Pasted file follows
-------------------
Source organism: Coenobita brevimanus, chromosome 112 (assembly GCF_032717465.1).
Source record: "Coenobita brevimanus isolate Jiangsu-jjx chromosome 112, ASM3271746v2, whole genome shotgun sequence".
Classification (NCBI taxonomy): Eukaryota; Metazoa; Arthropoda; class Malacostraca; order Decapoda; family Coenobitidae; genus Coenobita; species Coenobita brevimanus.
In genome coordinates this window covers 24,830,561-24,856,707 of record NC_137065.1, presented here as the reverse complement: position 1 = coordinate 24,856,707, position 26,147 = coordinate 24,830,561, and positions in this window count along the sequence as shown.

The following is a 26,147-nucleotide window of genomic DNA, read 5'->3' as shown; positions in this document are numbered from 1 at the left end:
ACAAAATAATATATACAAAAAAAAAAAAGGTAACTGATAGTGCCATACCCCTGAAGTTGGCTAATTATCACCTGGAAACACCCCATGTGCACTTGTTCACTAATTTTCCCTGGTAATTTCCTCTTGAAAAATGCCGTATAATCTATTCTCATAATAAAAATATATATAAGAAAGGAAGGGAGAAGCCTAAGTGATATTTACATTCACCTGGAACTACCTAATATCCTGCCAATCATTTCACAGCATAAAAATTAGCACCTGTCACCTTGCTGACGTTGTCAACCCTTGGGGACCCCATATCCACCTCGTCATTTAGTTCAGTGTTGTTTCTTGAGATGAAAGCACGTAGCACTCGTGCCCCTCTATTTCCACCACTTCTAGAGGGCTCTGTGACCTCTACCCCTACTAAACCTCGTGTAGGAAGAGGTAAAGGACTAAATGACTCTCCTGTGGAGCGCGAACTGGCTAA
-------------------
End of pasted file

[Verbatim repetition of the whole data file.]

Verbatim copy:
Source organism: Coenobita brevimanus, chromosome 112 (assembly GCF_032717465.1).
Source record: "Coenobita brevimanus isolate Jiangsu-jjx chromosome 112, ASM3271746v2, whole genome shotgun sequence".
Classification (NCBI taxonomy): Eukaryota; Metazoa; Arthropoda; class Malacostraca; order Decapoda; family Coenobitidae; genus Coenobita; species Coenobita brevimanus.
In genome coordinates this window covers 24,830,561-24,856,707 of record NC_137065.1, presented here as the reverse complement: position 1 = coordinate 24,856,707, position 26,147 = coordinate 24,830,561, and positions in this window count along the sequence as shown.

The following is a 26,147-nucleotide window of genomic DNA, read 5'->3' as shown; positions in this document are numbered from 1 at the left end:
ACAAAATAATATATACAAAAAAAAAAAAGGTAACTGATAGTGCCATACCCCTGAAGTTGGCTAATTATCACCTGGAAACACCCCATGTGCACTTGTTCACTAATTTTCCCTGGTAATTTCCTCTTGAAAAATGCCGTATAATCTATTCTCATAATAAAAATATATATAAGAAAGGAAGGGAGAAGCCTAAGTGATATTTACATTCACCTGGAACTACCTAATATCCTGCCAATCATTTCACAGCATAAAAATTAGCACCTGTCACCTTGCTGACGTTGTCAACCCTTGGGGACCCCATATCCACCTCGTCATTTAGTTCAGTGTTGTTTCTTGAGATGAAAGCACGTAGCACTCGTGCCCCTCTATTTCCACCACTTCTAGAGGGCTCTGTGACCTCTACCCCTACTAAACCTCGTGTAGGAAGAGGTAAAGGACTAAATGACTCTCCTGTGGAGCGCGAACTGGCTAA